Inflation cutting into holiday spending for Canadians

A number of Canadians are looking forward to the holiday season this year but they might be spending a little less because of the inflation and increased cost of living that we have seen in recent years.


Inflation has prompted many Canadians to see an increase in the cost of living, from food to rent and more, it has become increasingly difficult for those on a fixed income or low wage to absorb these changes. Many Canadians have been going to food banks because they cannot afford the food prices these days. Food banks have seen record-breaking visits.

With the pain and suffering that inflation has inflicted upon so many it cannot come as much surprise that Canadians would be looking to spend less this year during the holiday season.

A lot can go into getting ready for the holiday season, especially if you are having guests or family over and are planning on putting on some sort of dinner or celebration.

The costs can quickly add up for decorations, food, drinks, and presents etc. As well as other small costs that you might find in-between while preparing for the holidays. Inflation cutting into the budgets of many can only mean one thing and that is reassessing priorities, buying a lot of holiday gifts might not be high on the list.

Some Canadians plan on spending less this holiday season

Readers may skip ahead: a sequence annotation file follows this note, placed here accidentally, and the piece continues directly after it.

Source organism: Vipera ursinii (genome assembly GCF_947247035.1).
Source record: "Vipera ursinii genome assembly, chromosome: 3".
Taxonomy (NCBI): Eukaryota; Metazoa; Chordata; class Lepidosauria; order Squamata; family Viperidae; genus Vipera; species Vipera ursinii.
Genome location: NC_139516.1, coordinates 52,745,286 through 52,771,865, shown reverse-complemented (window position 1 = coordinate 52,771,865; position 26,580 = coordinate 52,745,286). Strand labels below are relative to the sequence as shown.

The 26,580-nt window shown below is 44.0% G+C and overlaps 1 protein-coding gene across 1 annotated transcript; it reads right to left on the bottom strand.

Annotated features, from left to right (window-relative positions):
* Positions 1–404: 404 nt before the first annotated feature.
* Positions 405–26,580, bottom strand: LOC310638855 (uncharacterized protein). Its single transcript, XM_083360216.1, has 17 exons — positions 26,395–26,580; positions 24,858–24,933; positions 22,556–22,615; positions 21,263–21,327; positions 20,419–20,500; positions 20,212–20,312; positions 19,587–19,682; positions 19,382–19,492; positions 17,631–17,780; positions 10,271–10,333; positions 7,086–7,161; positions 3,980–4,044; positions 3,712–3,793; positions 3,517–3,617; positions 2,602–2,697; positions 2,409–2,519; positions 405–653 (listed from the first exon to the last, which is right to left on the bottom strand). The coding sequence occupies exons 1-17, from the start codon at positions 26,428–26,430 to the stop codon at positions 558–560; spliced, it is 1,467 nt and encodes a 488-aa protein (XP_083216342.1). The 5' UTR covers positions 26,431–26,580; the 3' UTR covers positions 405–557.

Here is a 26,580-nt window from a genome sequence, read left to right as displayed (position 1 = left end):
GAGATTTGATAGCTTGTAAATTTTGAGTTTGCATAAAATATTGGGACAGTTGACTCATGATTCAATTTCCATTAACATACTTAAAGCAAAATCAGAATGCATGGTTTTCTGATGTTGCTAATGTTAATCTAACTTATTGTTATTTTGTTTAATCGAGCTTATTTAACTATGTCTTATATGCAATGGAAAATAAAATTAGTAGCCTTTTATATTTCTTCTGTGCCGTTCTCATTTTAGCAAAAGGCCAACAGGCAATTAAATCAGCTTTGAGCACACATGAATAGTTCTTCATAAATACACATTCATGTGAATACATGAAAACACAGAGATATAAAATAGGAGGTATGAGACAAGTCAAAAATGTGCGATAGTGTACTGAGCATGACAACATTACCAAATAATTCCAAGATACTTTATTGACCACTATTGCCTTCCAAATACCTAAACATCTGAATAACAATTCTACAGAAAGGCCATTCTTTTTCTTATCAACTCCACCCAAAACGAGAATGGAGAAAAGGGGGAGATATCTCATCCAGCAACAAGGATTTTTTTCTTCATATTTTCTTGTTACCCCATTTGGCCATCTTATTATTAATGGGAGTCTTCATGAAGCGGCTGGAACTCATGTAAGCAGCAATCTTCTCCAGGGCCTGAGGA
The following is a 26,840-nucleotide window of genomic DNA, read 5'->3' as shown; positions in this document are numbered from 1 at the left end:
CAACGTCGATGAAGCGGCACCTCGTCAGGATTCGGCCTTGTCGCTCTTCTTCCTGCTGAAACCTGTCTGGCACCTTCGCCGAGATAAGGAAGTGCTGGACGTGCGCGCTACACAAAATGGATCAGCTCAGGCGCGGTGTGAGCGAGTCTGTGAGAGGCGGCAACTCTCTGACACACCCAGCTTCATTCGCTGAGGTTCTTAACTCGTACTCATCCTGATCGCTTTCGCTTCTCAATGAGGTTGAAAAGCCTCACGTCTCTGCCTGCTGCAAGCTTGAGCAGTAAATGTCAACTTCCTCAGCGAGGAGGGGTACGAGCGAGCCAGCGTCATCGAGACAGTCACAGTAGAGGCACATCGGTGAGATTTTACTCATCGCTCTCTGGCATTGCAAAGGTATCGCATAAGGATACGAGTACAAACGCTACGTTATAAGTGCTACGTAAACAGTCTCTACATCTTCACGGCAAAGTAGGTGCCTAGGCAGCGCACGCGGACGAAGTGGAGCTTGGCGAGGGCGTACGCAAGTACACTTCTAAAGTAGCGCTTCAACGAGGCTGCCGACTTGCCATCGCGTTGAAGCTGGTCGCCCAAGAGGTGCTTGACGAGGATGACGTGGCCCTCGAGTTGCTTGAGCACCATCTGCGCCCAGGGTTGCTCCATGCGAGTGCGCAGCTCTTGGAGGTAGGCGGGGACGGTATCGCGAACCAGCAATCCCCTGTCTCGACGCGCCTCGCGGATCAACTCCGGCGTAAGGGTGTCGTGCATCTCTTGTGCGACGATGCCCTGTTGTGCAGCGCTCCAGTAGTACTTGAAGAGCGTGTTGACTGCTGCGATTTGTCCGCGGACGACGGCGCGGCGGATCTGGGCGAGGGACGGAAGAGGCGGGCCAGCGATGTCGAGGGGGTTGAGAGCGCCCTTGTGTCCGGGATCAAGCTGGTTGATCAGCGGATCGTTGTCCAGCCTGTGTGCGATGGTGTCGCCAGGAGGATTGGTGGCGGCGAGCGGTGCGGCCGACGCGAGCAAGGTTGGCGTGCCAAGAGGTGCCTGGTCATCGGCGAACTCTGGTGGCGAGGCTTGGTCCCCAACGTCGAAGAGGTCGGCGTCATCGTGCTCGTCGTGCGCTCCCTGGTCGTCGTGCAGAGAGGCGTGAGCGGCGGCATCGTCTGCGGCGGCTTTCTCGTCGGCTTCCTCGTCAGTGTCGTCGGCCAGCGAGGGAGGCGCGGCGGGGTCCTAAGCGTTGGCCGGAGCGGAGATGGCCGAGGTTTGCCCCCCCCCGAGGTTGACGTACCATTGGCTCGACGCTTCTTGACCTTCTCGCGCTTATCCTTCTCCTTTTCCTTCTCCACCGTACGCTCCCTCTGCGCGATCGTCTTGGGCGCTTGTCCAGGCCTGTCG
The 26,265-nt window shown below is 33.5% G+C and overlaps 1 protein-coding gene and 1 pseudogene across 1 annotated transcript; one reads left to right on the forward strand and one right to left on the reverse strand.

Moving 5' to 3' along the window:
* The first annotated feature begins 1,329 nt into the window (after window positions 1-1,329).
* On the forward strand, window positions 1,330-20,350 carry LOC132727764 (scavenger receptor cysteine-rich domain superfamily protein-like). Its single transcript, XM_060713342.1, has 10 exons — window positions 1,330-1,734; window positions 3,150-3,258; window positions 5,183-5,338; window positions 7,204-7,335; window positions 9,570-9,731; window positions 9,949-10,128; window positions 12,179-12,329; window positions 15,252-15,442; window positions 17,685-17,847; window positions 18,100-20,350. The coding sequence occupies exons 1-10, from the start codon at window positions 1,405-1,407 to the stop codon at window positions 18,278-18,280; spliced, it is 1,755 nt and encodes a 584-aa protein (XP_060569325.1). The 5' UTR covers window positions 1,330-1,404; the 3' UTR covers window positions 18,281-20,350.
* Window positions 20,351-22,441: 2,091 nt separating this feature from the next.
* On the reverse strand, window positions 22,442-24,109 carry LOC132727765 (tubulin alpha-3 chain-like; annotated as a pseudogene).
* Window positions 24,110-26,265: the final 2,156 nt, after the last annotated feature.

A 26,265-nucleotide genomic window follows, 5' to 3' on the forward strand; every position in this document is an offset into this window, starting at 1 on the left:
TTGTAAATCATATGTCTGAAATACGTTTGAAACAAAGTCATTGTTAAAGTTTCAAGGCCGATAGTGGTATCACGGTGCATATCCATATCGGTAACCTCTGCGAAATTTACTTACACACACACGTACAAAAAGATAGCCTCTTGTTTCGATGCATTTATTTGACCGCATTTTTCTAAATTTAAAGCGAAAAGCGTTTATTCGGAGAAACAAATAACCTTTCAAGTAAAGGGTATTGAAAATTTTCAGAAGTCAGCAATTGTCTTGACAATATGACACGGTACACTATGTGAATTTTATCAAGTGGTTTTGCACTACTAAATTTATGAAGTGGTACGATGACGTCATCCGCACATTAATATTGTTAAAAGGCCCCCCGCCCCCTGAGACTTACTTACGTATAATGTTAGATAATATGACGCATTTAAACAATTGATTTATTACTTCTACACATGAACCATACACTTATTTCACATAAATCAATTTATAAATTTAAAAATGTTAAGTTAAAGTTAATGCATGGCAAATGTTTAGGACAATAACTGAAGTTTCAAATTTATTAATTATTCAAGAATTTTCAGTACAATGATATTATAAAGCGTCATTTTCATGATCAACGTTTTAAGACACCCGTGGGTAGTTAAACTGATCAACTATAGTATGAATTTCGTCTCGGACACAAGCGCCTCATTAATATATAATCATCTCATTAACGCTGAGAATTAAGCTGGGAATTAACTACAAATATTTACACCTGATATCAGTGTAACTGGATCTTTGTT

According to one recent survey it looks like about half of Canadians are planning on spending less this year.

A number of Canadians feel worse off this year than they were last year and so that is a clear motivation for them to try to stay away from spending what they don’t have during the holiday season.

The malls have still been crowded though with holiday shoppers looking for a deal and trying to save money while preparing for the holiday season.


Previous surveys on the topic of Christmas have also shared some insight on how many feel that the holiday has somewhat lost its meaning, that it has become more about giving gifts than anything else. It has been too commercialized and there is a lot of pressure to spend.

With inflation pushing the price of gifts and dinners up, among other things, we can expect that many Canadians are going to be turning to community resources like food banks this holiday season to try and supplement their needs.

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